I guess my ultimate point after this long diatribe is that the system doesn't generate these results by accident, whether the dot-com bubble, the GFC, the takeover of real estate by Blackstone, or any of the other parts of it. It's just what happens when markets are set up like this. Regulation acts as band-aids for old problems (like Basel III for the GFC) but doesn't stop the new problems. I guess I feel like using IRS loopholes is kind of the least of our problems, or at least not at the top of my list of worries in the system. I wouldn't be too bothered by the ultra-wealthy having to pay more taxes; not at all.
« Last Edit: December 29, 2022, 01:40:37 AM by Fenring »

TheDrake

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Re: Problems with the IRS
« Reply #24 on: December 29, 2022, 12:08:12 PM »
I certainly can't argue that IRS loopholes are the biggest problem - they aren't even the biggest tax problem. Rather I see them as an illustration of the larger idea that all income tax is theft, and that "winning" means having the biggest bankroll. Now I don't know what changes might be necessary to achieve that. I'm certainly not donating any extra money to social security, despite the fact that I think those taxes should not cut off when someone gets rich.

If your 4% bond option is in a UAE construction company using what amounts to slave labor, is that a better choice than a 3% bond in the French construction company that pays livable market wages to essentially the same migrant labor pool?

The system is rigged to avoid making decisions like that. If the UAE company looks attractive to the ETF manager, then most people looking to maximize their 401k never even know it is happening. A sliver of a percentage might actually read the prospectus and understand it, and the full details will be hidden as proprietary. That person will also have severely limited choices as to the funds they can invest in. They would be forced to try to make interest only in municipal bonds if they were available, but guess what. That money is also being spent by that government flowing to energy companies that may act in unethical ways.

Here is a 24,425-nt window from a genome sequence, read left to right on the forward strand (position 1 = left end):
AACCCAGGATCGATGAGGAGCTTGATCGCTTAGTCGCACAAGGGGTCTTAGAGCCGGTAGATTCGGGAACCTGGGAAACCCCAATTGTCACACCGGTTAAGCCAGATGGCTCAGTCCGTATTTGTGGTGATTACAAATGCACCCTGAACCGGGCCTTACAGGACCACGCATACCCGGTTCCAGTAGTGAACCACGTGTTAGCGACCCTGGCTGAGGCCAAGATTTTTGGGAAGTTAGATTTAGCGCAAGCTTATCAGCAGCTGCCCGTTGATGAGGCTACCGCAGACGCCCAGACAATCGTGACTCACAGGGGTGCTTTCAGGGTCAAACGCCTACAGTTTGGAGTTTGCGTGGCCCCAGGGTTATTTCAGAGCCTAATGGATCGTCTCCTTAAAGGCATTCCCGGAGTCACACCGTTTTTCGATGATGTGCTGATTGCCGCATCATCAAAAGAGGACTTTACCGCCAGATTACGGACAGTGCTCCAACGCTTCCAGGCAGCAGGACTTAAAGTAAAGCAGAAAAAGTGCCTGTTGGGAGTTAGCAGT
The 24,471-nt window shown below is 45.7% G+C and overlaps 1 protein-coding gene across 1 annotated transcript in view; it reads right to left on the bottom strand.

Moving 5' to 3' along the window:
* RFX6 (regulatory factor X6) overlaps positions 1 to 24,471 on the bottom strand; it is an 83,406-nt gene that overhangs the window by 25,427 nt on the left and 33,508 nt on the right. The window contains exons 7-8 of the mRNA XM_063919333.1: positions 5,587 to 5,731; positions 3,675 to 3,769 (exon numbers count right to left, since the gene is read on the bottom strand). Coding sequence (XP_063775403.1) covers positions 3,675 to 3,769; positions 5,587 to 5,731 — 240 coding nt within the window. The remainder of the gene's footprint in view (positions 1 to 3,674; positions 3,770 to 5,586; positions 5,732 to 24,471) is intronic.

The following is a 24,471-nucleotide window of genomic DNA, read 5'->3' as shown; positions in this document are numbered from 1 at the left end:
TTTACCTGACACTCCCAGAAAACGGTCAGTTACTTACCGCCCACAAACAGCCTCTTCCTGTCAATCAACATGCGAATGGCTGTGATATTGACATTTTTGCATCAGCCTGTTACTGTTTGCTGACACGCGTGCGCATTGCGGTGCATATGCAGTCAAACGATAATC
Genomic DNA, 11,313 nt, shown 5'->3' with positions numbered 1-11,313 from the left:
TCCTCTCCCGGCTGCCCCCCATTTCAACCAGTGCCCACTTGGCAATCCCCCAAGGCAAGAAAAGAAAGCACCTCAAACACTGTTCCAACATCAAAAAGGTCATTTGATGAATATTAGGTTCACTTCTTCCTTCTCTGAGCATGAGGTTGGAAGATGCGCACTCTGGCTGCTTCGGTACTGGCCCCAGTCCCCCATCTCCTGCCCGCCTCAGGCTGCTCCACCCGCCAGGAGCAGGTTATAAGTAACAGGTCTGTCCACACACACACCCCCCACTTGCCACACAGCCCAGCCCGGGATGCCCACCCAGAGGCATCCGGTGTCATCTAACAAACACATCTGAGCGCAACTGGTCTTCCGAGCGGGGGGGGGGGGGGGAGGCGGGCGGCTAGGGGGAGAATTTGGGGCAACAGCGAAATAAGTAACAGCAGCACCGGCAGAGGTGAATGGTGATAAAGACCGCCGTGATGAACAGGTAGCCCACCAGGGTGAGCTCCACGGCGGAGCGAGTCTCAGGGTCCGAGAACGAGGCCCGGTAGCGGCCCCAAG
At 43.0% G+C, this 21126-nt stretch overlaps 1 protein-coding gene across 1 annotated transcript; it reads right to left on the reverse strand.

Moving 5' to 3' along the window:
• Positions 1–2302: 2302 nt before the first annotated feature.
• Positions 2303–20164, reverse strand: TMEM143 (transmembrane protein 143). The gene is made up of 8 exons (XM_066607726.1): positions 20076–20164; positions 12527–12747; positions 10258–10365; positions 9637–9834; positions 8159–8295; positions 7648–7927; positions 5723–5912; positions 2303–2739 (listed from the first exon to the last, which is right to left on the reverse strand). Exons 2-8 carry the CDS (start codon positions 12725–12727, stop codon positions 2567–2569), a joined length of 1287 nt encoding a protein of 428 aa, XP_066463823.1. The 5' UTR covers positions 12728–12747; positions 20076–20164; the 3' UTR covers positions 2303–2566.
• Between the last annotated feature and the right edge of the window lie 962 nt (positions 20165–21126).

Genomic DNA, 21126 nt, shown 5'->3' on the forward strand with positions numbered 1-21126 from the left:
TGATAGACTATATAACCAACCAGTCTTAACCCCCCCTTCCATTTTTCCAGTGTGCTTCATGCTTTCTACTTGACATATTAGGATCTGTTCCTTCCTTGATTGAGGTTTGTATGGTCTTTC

Capitalism in the form of equitiy markets absolutely does drive towards the results that you describe, as the more removed the provider of the capital is from the action, the more money is unfettered by any ethical consideration unless it gets blown up in social media, celebrity awareness campaigns, and traditional media.

Blood diamonds, fair trade coffee, and other ethical business have risen to the level of public awareness. Am I "losing" when I pay more for goods based on sustainable practices and compassion? Are my free range eggs the sign of a sucker?

I pick the IRS to talk about because that's the thread and I try to hew to the OP at least a little bit of the time. But also because it seems the lowest lying fruit because it's possible. Changing the tax code is impossible with a Republican house. Changing how capital markets work is virtually impossible. But maybe, just maybe, IRS can dredge out some garbage cheaters who are not in a gray area. Or at least be as good as the roadside speed indicators that tell you to slow down. People will still speed, but maybe fewer or closer to the limit.